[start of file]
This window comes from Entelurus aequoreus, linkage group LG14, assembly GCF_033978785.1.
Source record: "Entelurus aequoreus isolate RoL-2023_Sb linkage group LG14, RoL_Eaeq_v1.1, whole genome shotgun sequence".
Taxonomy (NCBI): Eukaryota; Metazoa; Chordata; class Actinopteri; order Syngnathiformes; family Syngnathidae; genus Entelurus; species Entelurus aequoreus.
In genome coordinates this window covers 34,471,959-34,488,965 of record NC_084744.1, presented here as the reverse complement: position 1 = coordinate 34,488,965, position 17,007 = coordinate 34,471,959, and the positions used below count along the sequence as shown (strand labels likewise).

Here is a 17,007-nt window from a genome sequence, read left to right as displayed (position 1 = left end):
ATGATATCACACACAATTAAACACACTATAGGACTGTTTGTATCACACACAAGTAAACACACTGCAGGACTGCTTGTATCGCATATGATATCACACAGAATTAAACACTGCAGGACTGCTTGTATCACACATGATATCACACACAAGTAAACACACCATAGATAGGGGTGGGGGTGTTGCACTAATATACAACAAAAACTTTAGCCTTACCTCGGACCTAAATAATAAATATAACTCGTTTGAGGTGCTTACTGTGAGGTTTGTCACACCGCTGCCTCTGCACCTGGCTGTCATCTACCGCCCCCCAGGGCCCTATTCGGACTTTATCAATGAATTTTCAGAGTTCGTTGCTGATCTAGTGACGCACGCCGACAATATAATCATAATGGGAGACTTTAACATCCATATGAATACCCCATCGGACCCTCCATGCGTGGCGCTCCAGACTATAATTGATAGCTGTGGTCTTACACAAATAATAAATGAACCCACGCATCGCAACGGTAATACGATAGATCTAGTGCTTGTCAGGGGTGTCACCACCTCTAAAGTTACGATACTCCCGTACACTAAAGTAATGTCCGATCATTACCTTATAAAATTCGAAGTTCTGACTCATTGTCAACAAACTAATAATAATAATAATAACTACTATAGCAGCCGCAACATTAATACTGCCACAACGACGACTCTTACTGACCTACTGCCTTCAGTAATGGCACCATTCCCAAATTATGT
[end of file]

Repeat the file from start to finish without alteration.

This window comes from Entelurus aequoreus, linkage group LG14, assembly GCF_033978785.1.
Source record: "Entelurus aequoreus isolate RoL-2023_Sb linkage group LG14, RoL_Eaeq_v1.1, whole genome shotgun sequence".
Taxonomy (NCBI): Eukaryota; Metazoa; Chordata; class Actinopteri; order Syngnathiformes; family Syngnathidae; genus Entelurus; species Entelurus aequoreus.
In genome coordinates this window covers 34,471,959-34,488,965 of record NC_084744.1, presented here as the reverse complement: position 1 = coordinate 34,488,965, position 17,007 = coordinate 34,471,959, and the positions used below count along the sequence as shown (strand labels likewise).

Here is a 17,007-nt window from a genome sequence, read left to right as displayed (position 1 = left end):
ATGATATCACACACAATTAAACACACTATAGGACTGTTTGTATCACACACAAGTAAACACACTGCAGGACTGCTTGTATCGCATATGATATCACACAGAATTAAACACTGCAGGACTGCTTGTATCACACATGATATCACACACAAGTAAACACACCATAGATAGGGGTGGGGGTGTTGCACTAATATACAACAAAAACTTTAGCCTTACCTCGGACCTAAATAATAAATATAACTCGTTTGAGGTGCTTACTGTGAGGTTTGTCACACCGCTGCCTCTGCACCTGGCTGTCATCTACCGCCCCCCAGGGCCCTATTCGGACTTTATCAATGAATTTTCAGAGTTCGTTGCTGATCTAGTGACGCACGCCGACAATATAATCATAATGGGAGACTTTAACATCCATATGAATACCCCATCGGACCCTCCATGCGTGGCGCTCCAGACTATAATTGATAGCTGTGGTCTTACACAAATAATAAATGAACCCACGCATCGCAACGGTAATACGATAGATCTAGTGCTTGTCAGGGGTGTCACCACCTCTAAAGTTACGATACTCCCGTACACTAAAGTAATGTCCGATCATTACCTTATAAAATTCGAAGTTCTGACTCATTGTCAACAAACTAATAATAATAATAATAACTACTATAGCAGCCGCAACATTAATACTGCCACAACGACGACTCTTACTGACCTACTGCCTTCAGTAATGGCACCATTCCCAAATTATGT